That example illustrates why we believe most long-term investor portfolios should contain significant stock allocations. But it also illustrates why investors should take on the higher risks of owning stocks only if they need the higher long-term returns they offer. Because stocks can be so volatile over the short-term, you should invest at the lowest level of stock exposure consistent with achieving your growth and income goals.

Continue Reading

Now Available: Personal Portfolio Tracker & Fund Performance Rankings With Data Through 4-30-19

We've just updated SMI's Personal Portfolio Tracker and our monthly Fund Performance Rankings report with mutual-fund performance data through April 30, 2019.

The Portfolio Tracker: The online Tracker personalizes SMI's fund rankings to your specific situation, making it easier to apply our momentum-based Fund Upgrading strategy to your 401(k), 403(b), or other retirement plan.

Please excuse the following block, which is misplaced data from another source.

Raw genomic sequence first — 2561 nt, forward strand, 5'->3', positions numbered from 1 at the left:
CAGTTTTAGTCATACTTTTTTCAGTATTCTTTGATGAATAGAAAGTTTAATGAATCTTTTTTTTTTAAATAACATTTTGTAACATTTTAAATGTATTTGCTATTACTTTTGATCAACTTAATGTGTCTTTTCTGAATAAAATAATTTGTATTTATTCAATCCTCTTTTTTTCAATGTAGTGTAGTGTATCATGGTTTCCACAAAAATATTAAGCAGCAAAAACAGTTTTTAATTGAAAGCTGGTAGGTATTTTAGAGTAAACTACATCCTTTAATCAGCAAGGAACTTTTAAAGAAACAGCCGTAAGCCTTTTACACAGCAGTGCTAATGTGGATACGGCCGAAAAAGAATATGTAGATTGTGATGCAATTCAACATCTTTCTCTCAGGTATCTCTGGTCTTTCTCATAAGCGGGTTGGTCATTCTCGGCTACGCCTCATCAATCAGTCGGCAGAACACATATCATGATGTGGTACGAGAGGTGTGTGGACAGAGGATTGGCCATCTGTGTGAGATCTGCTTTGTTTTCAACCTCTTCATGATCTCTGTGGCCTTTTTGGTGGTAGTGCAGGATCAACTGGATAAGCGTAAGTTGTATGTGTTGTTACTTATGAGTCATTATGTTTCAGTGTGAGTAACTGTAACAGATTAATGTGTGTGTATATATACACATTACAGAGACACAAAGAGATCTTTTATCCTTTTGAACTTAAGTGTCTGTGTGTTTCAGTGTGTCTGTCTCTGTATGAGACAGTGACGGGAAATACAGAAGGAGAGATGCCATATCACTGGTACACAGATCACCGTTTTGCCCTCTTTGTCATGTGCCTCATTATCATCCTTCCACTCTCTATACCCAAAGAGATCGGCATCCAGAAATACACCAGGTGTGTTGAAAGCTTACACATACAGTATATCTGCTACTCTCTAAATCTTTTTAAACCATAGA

The Personal Portfolio Tracker can filter the performance data of 20,000+ funds to produce a concise report covering only the funds available in your plan(s).

If you're new to the Tracker, watch this introductory video:

We update the Portfolio Tracker with month-end performance data from the fund-research firm Morningstar on the 8th of the new month (except when the 8th falls on a weekend). Morningstar's database is subject to revisions during the first few days of the new month. By the 8th, the performance numbers have solidified.

Fund Performance Rankings (FPR): The FPR report is a PDF file containing month-end performance data — along with SMI's momentum rankings — for more than 1,600 no-load traditional funds and ETFs.